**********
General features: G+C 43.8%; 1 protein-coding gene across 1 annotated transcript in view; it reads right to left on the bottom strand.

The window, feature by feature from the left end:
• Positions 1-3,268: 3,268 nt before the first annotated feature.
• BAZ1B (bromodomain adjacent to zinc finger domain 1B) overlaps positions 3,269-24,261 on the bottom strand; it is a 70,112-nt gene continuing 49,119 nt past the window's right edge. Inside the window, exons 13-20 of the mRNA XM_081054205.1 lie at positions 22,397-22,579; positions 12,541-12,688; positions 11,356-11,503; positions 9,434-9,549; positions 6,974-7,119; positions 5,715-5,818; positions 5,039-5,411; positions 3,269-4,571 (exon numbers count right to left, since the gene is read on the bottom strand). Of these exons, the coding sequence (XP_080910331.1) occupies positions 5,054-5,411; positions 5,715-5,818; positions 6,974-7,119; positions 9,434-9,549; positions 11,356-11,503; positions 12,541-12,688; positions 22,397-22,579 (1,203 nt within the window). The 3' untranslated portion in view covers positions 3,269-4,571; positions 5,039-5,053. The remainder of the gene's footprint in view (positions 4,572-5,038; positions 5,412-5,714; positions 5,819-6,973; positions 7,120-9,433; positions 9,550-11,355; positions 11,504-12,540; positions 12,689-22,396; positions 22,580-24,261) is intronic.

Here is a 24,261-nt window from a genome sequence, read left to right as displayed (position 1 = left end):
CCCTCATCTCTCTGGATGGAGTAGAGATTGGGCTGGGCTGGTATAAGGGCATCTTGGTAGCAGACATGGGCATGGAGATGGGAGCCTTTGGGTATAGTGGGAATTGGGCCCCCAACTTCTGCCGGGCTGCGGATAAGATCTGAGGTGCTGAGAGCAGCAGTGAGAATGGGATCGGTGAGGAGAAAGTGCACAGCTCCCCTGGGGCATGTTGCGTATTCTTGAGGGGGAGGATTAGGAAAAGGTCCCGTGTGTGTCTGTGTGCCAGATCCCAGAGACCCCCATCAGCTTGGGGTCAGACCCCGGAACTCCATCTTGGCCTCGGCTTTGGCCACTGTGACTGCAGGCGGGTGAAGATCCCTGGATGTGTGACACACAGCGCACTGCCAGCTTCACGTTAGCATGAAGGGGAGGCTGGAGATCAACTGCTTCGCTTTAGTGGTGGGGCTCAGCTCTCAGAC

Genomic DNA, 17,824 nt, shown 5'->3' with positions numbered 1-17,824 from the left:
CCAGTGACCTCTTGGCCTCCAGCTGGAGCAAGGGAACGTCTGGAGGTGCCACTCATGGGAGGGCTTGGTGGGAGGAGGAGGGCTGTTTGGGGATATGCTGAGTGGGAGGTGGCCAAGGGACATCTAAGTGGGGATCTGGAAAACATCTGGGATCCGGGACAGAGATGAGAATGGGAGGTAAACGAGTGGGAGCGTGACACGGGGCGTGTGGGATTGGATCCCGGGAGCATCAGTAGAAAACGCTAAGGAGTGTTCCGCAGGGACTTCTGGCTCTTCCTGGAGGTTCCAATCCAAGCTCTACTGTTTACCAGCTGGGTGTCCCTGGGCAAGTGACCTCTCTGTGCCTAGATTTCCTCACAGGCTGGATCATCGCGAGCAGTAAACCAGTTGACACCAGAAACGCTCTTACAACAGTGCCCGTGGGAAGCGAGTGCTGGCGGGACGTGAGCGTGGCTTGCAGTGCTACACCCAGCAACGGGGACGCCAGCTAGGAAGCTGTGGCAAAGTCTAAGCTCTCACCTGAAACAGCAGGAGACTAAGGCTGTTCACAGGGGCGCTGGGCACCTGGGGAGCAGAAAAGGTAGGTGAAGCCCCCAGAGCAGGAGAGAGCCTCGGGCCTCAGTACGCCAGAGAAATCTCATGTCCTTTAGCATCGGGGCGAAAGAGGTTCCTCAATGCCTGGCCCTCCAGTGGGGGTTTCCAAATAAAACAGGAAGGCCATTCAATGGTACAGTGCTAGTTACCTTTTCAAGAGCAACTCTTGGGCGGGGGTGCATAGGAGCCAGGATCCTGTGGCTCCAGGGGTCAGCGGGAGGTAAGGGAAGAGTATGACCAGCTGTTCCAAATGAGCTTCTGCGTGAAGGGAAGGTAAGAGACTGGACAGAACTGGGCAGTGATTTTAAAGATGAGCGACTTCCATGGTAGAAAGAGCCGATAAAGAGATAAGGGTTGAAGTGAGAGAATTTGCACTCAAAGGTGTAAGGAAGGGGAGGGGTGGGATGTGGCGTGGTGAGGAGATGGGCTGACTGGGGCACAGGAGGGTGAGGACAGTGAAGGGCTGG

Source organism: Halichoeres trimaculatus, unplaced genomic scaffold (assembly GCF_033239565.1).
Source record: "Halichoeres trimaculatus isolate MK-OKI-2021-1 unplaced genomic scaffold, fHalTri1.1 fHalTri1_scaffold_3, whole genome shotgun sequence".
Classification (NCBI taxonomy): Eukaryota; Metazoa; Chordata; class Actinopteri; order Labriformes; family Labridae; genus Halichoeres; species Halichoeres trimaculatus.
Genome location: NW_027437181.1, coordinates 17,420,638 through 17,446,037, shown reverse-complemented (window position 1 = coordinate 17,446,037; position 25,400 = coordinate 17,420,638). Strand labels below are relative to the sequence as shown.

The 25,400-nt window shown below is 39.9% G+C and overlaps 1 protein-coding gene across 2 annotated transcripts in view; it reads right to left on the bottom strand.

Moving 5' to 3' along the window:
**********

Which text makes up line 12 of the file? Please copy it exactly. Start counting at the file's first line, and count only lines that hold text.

Genome location: NW_027437181.1, coordinates 17,420,638 through 17,446,037, shown reverse-complemented (window position 1 = coordinate 17,446,037; position 25,400 = coordinate 17,420,638). Strand labels below are relative to the sequence as shown.